inappropriate or constricted affect

What on earth does that even mean?

A quick Google search describes constricted affect as a restriction in the range or intensity of display of feelings. While inappropriate affect is the display of feelings inappropriate for the situation.

I’ve already talked some about the restriction in the range or intensity of display of feelings in Symptom: Emotionally Inexpressive.

Inappropriate affect however, I haven’t talked about at all. It’s fairly easy for me to find examples of this in my own life.

Two memories in particular stand out to me:

The first, I was younger than 15 at least. Maybe 13-14 or a couple years younger? I was in an indoor swimming pool with my dad, his girlfriend and my youngest half brother. I knew the girlfriend could swim. She would jump into the deep end and dog-paddle around. Then, suddenly she began calling for help while splashing around in the deep end of the pool. Maybe she had suffered a panic attack and forgotten how to swim. She wasn’t a very good swimmer to begin with. I didn’t understand any of this. All I saw was that this woman, who I knew could swim, was splashing around as if she didn’t and people were starting to look concerned. It was so funny to me, I couldn’t help but laugh. Being the one closest to her, I simply swam over and pushed her to the shallow end of the pool where she could reach the bottom and get out of the pool herself. Chuckling all the way. It was an indoor pool. Where was the danger? The harm? Of course, I was reprimanded by the attending life guard for laughing. She could have drowned! But she knew how to swim! I know now, that being able to swim is not the same as being unable to drown.

Looking back now, I can see how inappropriate my laughter was. But I still remember how absurd the whole situation was to me. The way she splashed around looked really funny. I just didn’t understand the gravity of the situation.

The second memory is somewhat similar. This one was in high school. The high school I attended had a proud history with not a single suicide among its students. This is significant, given the high suicide rate in Greenland. That record was broken when the school was hit with a suicide epidemic in my second or third year. 3 students killed themselves that year. Including one of my classmates.

After every suicide, the school would gather all the students and hold a memorial. 1 minute’s silence for the poor sod, every single time. By the third time, it went from horribly tragic to downright absurd. Students started asking each other: “Who’s next?” As if there was some invisible serial killer going around offing random people.

At the last memorial, I stood at the back, chuckling to myself. Laughing in the face of tragedy. This time I was well aware of how inappropriate that was. It was no laughing matter. But it still struck me as funny. 3 people, who’d suffered were dead by their own hands and all the rest of us could offer was a speech and a minute’s silence. It was so goddamn sad it was funny.

But yeah, laughing at a memorial is hardly appropriate behavior.

We tend to do odd things when we don’t know what to do. Some lash out and become violent. Others are paralyzed and overcome with their own inadequacies. Some, like me develop a warped sense of humor and laugh at tragedy.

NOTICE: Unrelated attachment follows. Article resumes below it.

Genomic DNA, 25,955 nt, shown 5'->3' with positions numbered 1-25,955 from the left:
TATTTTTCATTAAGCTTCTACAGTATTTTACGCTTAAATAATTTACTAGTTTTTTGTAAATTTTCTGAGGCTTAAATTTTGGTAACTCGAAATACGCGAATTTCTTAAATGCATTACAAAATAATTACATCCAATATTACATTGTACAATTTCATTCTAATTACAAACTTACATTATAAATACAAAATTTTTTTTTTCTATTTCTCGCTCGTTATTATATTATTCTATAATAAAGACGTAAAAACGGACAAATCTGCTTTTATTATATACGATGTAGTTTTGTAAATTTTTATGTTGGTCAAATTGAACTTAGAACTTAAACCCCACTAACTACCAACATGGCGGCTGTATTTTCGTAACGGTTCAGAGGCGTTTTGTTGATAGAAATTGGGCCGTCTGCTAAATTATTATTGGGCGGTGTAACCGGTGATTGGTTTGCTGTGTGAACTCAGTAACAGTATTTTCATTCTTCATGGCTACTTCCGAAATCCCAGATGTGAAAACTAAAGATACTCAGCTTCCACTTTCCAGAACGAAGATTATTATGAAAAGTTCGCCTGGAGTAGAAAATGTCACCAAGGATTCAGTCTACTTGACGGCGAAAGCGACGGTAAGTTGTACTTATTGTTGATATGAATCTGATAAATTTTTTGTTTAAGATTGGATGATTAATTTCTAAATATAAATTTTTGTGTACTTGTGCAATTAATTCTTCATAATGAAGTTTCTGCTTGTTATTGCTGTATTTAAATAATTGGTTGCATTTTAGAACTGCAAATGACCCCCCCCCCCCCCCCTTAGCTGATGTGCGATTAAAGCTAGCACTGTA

Behavior that is inexplicable or inappropriate when looking from the outside, usually makes sense when seen from the inside. Our behavior, no matter how insane are bound by their own internal logic. Even if we can’t quite explain it, it makes sense to us. It feels natural. I couldn’t not laugh.

Reacting to horrible things by smiling or laughing isn’t actually as out there as it might sound. Laughter and smiles are mechanisms deeply ingrained in humans. They have a relaxing, calming effect. Even disarming. After all, people will like someone who’s smiling better than someone who’s frowning. It’s an excellent coping and defense mechanism. For example, we automatically laugh when we get tickled. I don’t know about you, but I don’t particularly enjoy being tickled, even though it does feel good to laugh.

So, do I laugh at horrible things because I’m a horrible person who lacks empathy? I don’t think that’s the case at all. But it’s very easy to make that assumption. If tragedy makes you laugh, you’re assumed to be horrible, if comedy makes you cry, you’re assumed to be overly sensitive and if you get angry at nothing at all, you’re an excellent target for bullying.

So, I think inappropriate affect is an expression of a divide between what goes on on the inside and what goes on on the outside. Either due to the outside stuff being interpreted incorrectly inside your head, like putting 2 and 2 together and getting chicken pot pie, or because you’re reacting to something going on inside your mind that doesn’t necessarily have anything to do with the outside world. I find that spending too much time with your own thoughts tends to dull awareness of what’s actually going on around you. My point is, the inappropriate behavior has meaning and logic behind it. Just not meaning or logic that’s obvious when seen from the outside.

2 thoughts on “inappropriate or constricted affect

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